Block on Trump's Asylum Ban Upheld by Supreme Court
From municipal bonds to telephone regulations, the U.S. First Court of Appeals has heard about them all in recent months.
But one case stands out for its impact on the average American's bank account: Fawcett v. Citizens Bank. This class-action pitted the everyday customer against a bank in arguments about overdraft fees.
The plaintiffs alleged the bank charged usurious interest fees for overdrawn checking accounts. The appeals court said that's not interest, that's just business.
Here are three new cases from the First Circuit, where it is business as usual:
1. 'Sustained Overdraft Fees'
The National Bank Act governs the issue, the appeals court explained. The Act allows banks to charge interest, but doesn't define it. But if bank charges are not "interest," then federal regulations apply as "deposit account service charges." In this case, the First Circuit said the bank's "sustained overdraft fees" were not interest.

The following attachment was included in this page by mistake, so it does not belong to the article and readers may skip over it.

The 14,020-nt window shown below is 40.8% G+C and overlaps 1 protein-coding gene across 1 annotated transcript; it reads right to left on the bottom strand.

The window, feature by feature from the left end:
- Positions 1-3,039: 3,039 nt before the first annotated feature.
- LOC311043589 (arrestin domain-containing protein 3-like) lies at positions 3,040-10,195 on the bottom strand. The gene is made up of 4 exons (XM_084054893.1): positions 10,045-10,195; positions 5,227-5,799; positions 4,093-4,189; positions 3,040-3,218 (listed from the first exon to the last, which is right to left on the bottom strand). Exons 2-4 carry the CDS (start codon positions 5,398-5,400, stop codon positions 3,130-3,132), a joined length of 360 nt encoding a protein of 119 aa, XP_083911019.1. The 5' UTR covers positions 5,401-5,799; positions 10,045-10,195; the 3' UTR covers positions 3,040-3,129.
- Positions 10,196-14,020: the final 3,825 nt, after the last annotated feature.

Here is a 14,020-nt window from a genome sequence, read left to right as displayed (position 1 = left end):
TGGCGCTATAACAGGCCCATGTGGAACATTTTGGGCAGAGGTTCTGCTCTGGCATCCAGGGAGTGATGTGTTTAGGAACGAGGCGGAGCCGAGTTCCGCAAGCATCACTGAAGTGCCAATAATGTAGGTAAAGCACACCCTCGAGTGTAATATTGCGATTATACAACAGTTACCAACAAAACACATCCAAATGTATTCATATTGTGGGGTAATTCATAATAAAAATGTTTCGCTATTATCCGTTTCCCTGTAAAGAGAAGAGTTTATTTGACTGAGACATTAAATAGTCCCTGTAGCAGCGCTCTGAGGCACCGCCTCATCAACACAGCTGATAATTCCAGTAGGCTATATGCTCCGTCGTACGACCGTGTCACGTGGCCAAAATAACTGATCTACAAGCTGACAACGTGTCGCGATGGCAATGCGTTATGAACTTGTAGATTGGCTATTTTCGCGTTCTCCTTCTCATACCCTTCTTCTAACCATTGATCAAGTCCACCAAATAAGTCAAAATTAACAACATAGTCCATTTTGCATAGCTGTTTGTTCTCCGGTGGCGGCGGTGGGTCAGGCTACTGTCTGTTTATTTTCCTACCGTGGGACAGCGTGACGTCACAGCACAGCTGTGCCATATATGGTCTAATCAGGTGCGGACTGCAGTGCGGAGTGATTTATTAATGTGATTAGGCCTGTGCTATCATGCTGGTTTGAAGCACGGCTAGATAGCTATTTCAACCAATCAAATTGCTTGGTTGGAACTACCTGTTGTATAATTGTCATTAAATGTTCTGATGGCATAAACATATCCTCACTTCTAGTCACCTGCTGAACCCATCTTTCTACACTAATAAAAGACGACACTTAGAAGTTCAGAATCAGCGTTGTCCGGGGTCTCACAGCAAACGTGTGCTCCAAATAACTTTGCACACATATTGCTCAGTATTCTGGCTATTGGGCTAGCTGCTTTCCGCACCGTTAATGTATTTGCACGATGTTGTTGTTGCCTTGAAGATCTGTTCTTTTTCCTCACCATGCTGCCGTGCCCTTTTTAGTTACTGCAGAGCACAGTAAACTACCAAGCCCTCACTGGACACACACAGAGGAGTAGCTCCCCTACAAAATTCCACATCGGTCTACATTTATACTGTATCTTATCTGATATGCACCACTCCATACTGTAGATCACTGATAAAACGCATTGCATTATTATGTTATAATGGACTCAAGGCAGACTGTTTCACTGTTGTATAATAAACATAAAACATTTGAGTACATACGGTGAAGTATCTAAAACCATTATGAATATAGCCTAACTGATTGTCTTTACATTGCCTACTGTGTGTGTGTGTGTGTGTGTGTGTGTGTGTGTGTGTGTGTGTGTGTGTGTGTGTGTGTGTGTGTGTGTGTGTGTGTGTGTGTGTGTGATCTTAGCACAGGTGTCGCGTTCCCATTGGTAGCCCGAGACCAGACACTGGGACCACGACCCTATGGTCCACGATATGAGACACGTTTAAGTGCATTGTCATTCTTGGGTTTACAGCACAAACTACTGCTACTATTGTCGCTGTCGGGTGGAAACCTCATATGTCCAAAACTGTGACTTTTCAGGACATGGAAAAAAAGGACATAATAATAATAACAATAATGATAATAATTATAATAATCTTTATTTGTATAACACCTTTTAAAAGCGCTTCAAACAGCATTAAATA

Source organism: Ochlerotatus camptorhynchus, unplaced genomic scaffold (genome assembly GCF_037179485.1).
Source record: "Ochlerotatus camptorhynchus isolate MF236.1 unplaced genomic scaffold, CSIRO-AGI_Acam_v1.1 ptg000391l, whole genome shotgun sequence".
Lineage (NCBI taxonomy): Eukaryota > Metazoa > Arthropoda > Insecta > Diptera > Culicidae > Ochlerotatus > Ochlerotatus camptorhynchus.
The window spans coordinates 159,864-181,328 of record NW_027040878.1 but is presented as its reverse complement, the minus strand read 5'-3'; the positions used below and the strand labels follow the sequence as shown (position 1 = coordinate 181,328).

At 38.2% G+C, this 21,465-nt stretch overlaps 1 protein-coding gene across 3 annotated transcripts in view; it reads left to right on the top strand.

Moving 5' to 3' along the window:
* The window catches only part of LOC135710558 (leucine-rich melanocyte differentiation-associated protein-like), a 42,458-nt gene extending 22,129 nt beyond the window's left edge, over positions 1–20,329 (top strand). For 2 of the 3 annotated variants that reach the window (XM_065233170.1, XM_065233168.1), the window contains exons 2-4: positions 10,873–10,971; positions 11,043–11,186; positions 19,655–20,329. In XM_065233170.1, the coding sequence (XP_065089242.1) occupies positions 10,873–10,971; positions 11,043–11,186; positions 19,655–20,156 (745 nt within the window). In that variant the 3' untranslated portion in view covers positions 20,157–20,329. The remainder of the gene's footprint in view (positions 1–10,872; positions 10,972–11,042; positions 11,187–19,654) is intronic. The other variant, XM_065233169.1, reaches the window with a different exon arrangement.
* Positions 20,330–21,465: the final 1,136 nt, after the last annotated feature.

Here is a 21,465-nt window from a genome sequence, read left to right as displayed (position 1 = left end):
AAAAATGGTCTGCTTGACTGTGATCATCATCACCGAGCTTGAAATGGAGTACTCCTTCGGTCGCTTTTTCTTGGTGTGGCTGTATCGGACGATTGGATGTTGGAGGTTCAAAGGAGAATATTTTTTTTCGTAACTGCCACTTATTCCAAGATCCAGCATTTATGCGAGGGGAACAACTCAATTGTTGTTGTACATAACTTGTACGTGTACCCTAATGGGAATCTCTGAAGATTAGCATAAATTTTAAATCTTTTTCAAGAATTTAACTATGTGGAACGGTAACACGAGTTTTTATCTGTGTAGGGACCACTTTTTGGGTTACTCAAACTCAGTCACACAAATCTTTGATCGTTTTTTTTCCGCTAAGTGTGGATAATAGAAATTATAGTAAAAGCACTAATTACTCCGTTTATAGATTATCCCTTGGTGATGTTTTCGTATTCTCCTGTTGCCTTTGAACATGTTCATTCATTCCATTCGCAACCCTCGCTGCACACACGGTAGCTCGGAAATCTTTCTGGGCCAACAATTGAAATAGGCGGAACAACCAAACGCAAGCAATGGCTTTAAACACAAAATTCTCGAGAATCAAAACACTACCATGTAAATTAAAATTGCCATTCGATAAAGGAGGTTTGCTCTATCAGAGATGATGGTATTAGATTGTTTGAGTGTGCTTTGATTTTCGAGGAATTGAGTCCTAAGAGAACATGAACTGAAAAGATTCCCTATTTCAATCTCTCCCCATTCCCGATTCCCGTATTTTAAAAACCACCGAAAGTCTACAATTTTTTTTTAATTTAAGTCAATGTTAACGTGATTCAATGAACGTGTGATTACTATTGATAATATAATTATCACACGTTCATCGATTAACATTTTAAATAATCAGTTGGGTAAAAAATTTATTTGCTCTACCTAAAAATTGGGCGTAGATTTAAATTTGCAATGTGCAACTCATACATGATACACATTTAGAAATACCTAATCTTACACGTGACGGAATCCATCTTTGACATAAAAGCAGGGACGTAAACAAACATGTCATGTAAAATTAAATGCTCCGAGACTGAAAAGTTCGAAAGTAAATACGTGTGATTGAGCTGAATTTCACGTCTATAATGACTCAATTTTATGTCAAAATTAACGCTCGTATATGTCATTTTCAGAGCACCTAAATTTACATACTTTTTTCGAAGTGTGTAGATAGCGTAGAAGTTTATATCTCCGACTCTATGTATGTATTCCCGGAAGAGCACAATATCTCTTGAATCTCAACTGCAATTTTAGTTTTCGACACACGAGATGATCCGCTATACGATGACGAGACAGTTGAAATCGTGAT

2. Puerto Rico Bankruptcy
On the other side of another coin, the appeals court ruled in a case related to Puerto Rico's bankruptcy. The issue was about the payment of municipal bonds backed by specific revenues.
The First Circuit said that municipalities are not required to make payments on debt secured by special revenues during bankruptcy proceedings. They may voluntarily make payments, but they are not legally obliged.
3. ATDS, Is That You?
You may not care enough about ATDS to look it up. But if you knew we were talking about robo-calls, you might.
The Federal Communications Commission defines "Automatic Telephone Dialing Systems" as automated systems that don't require human intervention. But federal courts,now including the First Circuit, have expanded the definition to say: "an ATDS need only be able to make calls from a stored list of telephone numbers."
So yeah, it's technical issue. But that's what call blocking is for. Unfortunately, you can't block those overdraft fees.